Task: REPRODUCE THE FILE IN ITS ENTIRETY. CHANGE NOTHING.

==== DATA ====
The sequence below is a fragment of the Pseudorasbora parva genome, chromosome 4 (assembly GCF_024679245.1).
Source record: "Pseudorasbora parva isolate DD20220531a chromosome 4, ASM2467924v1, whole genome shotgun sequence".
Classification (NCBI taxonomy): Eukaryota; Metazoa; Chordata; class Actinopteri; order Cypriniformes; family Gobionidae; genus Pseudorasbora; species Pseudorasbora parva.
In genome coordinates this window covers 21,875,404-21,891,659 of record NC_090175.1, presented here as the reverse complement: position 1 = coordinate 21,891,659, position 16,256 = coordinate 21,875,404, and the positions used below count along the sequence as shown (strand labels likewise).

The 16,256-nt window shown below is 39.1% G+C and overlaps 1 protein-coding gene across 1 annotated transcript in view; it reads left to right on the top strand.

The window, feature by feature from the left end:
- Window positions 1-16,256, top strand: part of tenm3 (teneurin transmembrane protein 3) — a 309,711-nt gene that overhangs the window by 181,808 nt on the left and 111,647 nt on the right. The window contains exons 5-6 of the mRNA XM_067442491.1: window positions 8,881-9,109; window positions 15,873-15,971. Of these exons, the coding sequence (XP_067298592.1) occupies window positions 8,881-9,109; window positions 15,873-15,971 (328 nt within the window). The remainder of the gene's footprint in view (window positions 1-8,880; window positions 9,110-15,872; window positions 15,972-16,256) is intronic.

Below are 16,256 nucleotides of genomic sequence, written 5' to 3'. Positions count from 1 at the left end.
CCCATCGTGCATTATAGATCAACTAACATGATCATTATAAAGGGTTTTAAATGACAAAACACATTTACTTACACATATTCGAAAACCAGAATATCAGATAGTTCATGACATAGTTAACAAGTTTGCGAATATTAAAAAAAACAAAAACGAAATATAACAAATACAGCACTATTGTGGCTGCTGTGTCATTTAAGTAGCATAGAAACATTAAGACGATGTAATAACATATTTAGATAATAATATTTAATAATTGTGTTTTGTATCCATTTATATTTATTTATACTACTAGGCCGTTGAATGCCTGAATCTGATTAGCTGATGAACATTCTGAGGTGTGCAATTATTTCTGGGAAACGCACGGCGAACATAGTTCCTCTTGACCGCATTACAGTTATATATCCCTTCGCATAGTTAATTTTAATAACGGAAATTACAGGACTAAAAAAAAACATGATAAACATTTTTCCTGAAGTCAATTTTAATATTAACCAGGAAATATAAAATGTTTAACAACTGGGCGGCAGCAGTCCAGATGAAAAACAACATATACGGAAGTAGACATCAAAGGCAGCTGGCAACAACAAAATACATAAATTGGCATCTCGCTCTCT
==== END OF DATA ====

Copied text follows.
The sequence below is a fragment of the Pseudorasbora parva genome, chromosome 4 (assembly GCF_024679245.1).
Source record: "Pseudorasbora parva isolate DD20220531a chromosome 4, ASM2467924v1, whole genome shotgun sequence".
Classification (NCBI taxonomy): Eukaryota; Metazoa; Chordata; class Actinopteri; order Cypriniformes; family Gobionidae; genus Pseudorasbora; species Pseudorasbora parva.
In genome coordinates this window covers 21,875,404-21,891,659 of record NC_090175.1, presented here as the reverse complement: position 1 = coordinate 21,891,659, position 16,256 = coordinate 21,875,404, and the positions used below count along the sequence as shown (strand labels likewise).

The 16,256-nt window shown below is 39.1% G+C and overlaps 1 protein-coding gene across 1 annotated transcript in view; it reads left to right on the top strand.

The window, feature by feature from the left end:
- Window positions 1-16,256, top strand: part of tenm3 (teneurin transmembrane protein 3) — a 309,711-nt gene that overhangs the window by 181,808 nt on the left and 111,647 nt on the right. The window contains exons 5-6 of the mRNA XM_067442491.1: window positions 8,881-9,109; window positions 15,873-15,971. Of these exons, the coding sequence (XP_067298592.1) occupies window positions 8,881-9,109; window positions 15,873-15,971 (328 nt within the window). The remainder of the gene's footprint in view (window positions 1-8,880; window positions 9,110-15,872; window positions 15,972-16,256) is intronic.

Below are 16,256 nucleotides of genomic sequence, written 5' to 3'. Positions count from 1 at the left end.
CCCATCGTGCATTATAGATCAACTAACATGATCATTATAAAGGGTTTTAAATGACAAAACACATTTACTTACACATATTCGAAAACCAGAATATCAGATAGTTCATGACATAGTTAACAAGTTTGCGAATATTAAAAAAAACAAAAACGAAATATAACAAATACAGCACTATTGTGGCTGCTGTGTCATTTAAGTAGCATAGAAACATTAAGACGATGTAATAACATATTTAGATAATAATATTTAATAATTGTGTTTTGTATCCATTTATATTTATTTATACTACTAGGCCGTTGAATGCCTGAATCTGATTAGCTGATGAACATTCTGAGGTGTGCAATTATTTCTGGGAAACGCACGGCGAACATAGTTCCTCTTGACCGCATTACAGTTATATATCCCTTCGCATAGTTAATTTTAATAACGGAAATTACAGGACTAAAAAAAAACATGATAAACATTTTTCCTGAAGTCAATTTTAATATTAACCAGGAAATATAAAATGTTTAACAACTGGGCGGCAGCAGTCCAGATGAAAAACAACATATACGGAAGTAGACATCAAAGGCAGCTGGCAACAACAAAATACATAAATTGGCATCTCGCTCTCT